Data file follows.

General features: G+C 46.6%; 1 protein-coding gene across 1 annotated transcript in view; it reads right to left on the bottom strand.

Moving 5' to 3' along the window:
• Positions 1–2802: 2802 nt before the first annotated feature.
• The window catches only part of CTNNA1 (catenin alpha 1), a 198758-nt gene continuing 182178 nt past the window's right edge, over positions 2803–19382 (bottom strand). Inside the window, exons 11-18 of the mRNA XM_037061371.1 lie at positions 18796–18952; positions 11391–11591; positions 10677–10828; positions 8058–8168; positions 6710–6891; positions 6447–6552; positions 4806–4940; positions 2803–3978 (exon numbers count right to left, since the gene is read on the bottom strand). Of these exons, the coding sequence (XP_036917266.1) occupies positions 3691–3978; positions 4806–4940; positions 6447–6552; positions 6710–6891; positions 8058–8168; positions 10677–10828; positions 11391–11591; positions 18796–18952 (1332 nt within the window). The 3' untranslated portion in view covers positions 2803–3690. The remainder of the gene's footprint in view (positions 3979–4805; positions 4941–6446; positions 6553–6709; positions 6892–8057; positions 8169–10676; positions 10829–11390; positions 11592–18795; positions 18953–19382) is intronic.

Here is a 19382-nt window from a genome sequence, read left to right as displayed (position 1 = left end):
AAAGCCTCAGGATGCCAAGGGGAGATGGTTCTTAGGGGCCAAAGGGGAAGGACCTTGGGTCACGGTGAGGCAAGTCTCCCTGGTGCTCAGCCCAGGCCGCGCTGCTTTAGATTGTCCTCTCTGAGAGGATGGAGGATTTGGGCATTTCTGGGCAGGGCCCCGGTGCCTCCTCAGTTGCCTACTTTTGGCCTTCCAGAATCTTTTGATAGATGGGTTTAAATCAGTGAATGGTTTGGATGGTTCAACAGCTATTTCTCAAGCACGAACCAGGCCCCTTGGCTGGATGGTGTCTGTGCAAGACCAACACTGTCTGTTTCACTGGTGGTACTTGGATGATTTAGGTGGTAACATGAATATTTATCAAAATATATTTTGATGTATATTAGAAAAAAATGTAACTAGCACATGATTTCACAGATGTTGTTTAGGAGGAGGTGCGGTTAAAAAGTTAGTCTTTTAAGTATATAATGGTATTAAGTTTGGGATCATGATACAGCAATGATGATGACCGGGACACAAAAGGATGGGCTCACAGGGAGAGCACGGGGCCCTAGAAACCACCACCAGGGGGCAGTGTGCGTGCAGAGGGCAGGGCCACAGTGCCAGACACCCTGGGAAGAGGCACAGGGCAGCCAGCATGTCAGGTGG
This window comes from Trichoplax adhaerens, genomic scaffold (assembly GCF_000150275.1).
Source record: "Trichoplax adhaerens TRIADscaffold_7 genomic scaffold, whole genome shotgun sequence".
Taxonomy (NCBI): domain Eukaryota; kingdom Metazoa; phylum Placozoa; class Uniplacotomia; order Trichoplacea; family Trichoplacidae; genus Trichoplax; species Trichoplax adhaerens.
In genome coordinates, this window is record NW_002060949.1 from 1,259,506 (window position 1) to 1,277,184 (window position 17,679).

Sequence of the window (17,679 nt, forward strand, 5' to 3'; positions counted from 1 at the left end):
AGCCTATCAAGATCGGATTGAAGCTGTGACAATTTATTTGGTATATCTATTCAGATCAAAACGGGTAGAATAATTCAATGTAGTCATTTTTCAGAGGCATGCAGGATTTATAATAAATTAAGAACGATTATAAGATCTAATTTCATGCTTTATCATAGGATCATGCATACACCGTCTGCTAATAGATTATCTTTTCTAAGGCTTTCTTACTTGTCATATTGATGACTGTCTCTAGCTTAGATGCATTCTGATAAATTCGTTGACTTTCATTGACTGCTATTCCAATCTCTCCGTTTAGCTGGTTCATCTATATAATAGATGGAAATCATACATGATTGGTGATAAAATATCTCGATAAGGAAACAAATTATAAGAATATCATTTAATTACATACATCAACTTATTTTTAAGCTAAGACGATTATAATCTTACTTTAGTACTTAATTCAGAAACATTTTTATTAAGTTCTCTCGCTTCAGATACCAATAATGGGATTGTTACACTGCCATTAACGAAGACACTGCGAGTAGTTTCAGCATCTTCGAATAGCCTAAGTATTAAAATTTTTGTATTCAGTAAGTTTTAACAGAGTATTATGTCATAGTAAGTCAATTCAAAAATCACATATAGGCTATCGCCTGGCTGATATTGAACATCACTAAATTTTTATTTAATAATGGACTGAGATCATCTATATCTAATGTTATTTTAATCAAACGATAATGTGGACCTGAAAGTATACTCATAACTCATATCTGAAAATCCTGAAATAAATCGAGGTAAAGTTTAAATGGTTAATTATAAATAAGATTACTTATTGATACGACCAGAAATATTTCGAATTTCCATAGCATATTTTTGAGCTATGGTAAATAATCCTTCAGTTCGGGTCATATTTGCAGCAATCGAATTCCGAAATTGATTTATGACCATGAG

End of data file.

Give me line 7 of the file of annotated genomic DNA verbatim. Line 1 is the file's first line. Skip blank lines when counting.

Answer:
This window comes from Trichoplax adhaerens, genomic scaffold (assembly GCF_000150275.1).